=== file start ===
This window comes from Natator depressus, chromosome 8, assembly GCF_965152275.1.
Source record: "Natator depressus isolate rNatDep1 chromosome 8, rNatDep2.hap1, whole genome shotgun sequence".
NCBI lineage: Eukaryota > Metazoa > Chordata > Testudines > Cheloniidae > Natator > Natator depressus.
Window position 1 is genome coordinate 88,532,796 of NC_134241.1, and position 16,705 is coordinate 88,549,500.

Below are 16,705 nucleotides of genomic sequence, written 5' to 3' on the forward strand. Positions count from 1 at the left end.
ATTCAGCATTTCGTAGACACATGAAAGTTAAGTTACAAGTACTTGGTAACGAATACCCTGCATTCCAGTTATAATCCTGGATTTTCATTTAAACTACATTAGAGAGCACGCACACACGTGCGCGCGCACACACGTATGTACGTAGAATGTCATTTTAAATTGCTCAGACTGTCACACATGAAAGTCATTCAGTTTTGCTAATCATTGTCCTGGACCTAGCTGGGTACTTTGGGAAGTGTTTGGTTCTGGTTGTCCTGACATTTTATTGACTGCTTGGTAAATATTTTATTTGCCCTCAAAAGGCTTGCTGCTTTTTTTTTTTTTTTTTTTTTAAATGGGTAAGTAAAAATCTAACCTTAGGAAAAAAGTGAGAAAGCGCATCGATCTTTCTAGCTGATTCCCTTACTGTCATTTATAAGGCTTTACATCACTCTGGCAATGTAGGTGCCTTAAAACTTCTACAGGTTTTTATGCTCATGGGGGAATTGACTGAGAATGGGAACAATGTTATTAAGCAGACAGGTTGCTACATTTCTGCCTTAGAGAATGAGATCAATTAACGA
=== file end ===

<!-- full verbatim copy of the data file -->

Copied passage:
This window comes from Natator depressus, chromosome 8, assembly GCF_965152275.1.
Source record: "Natator depressus isolate rNatDep1 chromosome 8, rNatDep2.hap1, whole genome shotgun sequence".
NCBI lineage: Eukaryota > Metazoa > Chordata > Testudines > Cheloniidae > Natator > Natator depressus.
Window position 1 is genome coordinate 88,532,796 of NC_134241.1, and position 16,705 is coordinate 88,549,500.

Below are 16,705 nucleotides of genomic sequence, written 5' to 3' on the forward strand. Positions count from 1 at the left end.
ATTCAGCATTTCGTAGACACATGAAAGTTAAGTTACAAGTACTTGGTAACGAATACCCTGCATTCCAGTTATAATCCTGGATTTTCATTTAAACTACATTAGAGAGCACGCACACACGTGCGCGCGCACACACGTATGTACGTAGAATGTCATTTTAAATTGCTCAGACTGTCACACATGAAAGTCATTCAGTTTTGCTAATCATTGTCCTGGACCTAGCTGGGTACTTTGGGAAGTGTTTGGTTCTGGTTGTCCTGACATTTTATTGACTGCTTGGTAAATATTTTATTTGCCCTCAAAAGGCTTGCTGCTTTTTTTTTTTTTTTTTTTTTAAATGGGTAAGTAAAAATCTAACCTTAGGAAAAAAGTGAGAAAGCGCATCGATCTTTCTAGCTGATTCCCTTACTGTCATTTATAAGGCTTTACATCACTCTGGCAATGTAGGTGCCTTAAAACTTCTACAGGTTTTTATGCTCATGGGGGAATTGACTGAGAATGGGAACAATGTTATTAAGCAGACAGGTTGCTACATTTCTGCCTTAGAGAATGAGATCAATTAACGA